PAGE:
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Is It Real, or Is It a Political Head Fake?

 In the early 1970s there was a classic television commercial for Memorex, a company just entering the consumer market for high-quality audio cassettes. In the commercial, jazz great Ella Fitzgerald would hit a high note, shattering a wine glass. Then, they would play her back on tape, shattering the glass again. The tagline on the ad was, "Is it live, or is it Memorex?" Sometimes in politics, we see or sense something happening and wonder if it is real, if it is a new trend, or if it is just a noisy event or aberration. It seems that during most national elections, at some point between Labor Day and Election Day, there is a political head fake that takes place, something that briefly makes you wonder or starts to convince you that there has been a change in direction. Usually though, things just revert to where they were before.

Over the last couple of weeks, we've seen this happen again. Most independent analysts and astute observers were giving Republicans the edge in the fight for the Senate majority in the November elections, but then a few polls and the weirdness taking place in Kansas began to suggest that maybe ...

A Razor-Thin Lead for the GOP

Are things getting better for Senate Democrats? Certainly many of the better (more reliable) statistical models seem to suggest they are. Nate Silver's FiveThirtyEight moved from a 64 percent chance of the GOP gaining a majority, predicted on Sept. 3, to a 54.7 percent chance on Sept. 15. As of Sept. 16, The New York Times' Upshot model, nicknamed Leo, put GOP chances at 51 percent; they were at 67 percent on Aug. 26. The conventional wisdom also appears to have shifted over the past week. What, if anything, has happened to cause this shift?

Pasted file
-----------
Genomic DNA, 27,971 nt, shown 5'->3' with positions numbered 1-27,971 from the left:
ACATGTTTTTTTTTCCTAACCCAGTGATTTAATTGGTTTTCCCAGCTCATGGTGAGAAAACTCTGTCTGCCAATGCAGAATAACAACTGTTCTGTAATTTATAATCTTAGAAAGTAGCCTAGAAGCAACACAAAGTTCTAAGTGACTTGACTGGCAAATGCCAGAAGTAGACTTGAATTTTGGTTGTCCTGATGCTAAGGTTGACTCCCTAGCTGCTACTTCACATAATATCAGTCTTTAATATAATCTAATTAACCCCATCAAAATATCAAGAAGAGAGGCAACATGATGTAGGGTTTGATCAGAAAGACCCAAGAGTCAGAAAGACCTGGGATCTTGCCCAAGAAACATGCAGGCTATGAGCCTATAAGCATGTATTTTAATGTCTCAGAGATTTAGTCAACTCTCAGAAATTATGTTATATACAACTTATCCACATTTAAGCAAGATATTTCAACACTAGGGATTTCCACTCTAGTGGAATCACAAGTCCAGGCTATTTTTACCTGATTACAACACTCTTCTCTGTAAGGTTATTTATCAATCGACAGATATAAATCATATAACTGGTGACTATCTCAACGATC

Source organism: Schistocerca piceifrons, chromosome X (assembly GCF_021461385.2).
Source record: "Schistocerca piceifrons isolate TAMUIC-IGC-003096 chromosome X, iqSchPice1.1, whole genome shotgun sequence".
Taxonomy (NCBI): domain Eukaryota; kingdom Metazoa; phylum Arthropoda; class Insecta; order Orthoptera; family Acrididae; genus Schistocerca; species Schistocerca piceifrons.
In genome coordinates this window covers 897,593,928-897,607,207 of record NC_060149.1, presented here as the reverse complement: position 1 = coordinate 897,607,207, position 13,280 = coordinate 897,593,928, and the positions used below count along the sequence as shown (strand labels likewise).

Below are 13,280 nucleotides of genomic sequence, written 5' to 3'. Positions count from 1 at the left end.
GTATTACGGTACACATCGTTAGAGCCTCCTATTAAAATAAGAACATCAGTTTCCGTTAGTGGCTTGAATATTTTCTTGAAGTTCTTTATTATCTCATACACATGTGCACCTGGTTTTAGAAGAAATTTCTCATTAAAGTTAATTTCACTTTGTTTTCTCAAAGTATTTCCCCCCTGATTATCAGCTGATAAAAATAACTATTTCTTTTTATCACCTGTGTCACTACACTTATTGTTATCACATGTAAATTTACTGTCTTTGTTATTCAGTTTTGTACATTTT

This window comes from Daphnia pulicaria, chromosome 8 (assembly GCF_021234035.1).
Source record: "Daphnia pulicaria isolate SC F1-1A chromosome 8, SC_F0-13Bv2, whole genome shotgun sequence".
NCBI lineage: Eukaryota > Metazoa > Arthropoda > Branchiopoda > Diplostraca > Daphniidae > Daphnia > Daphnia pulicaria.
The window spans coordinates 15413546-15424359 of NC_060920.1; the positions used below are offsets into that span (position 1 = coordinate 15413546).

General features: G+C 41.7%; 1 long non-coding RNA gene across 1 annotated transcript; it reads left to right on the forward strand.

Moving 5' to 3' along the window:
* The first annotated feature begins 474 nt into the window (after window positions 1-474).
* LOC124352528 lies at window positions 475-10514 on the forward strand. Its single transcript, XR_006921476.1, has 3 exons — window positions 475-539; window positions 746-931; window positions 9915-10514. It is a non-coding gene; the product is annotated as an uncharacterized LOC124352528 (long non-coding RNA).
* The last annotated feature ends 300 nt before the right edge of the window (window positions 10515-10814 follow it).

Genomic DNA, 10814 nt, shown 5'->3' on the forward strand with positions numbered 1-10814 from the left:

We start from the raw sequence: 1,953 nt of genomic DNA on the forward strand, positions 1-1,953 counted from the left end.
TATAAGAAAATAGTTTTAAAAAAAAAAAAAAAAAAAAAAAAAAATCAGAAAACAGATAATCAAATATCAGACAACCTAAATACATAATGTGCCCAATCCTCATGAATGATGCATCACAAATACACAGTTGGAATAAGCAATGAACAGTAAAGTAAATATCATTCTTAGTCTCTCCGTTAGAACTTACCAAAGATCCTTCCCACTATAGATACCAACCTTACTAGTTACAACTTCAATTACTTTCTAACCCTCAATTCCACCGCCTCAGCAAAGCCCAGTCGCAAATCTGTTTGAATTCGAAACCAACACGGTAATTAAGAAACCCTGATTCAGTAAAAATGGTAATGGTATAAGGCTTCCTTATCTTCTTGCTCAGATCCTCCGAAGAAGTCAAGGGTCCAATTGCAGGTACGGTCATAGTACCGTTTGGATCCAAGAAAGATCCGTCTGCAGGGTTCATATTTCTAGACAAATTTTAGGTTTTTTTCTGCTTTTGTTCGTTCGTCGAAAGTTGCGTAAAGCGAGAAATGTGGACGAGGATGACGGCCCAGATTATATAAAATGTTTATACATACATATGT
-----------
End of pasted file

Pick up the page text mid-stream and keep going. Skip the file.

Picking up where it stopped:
A little bit of the change can be attributed to methodological shifts among forecasters; as statistical modelers add new elements to their computations, the new data affect the output of their models. But that does not explain all of the shift. The most significant reason seems to be that in this year's competitive Senate races in purple states—those where either Barack Obama or Mitt Romney won by narrow margins—Democrats are, for the most part, holding their own or even improving their odds.

In North Carolina, for example, Democratic incumbent Kay Hagan has now built a lead over GOP state House ...

How Awful Will the Midterms be for the Democrats?

In bad midterm-election years, members of a president's party often find the political climate challenging. In some ways, it is like a swimmer encountering riptides or facing strong undertows. The degree of the danger varies from location to location, and in many cases, weak swimmers struggle in this environment; occasionally, even an Olympic-level swimmer perishes.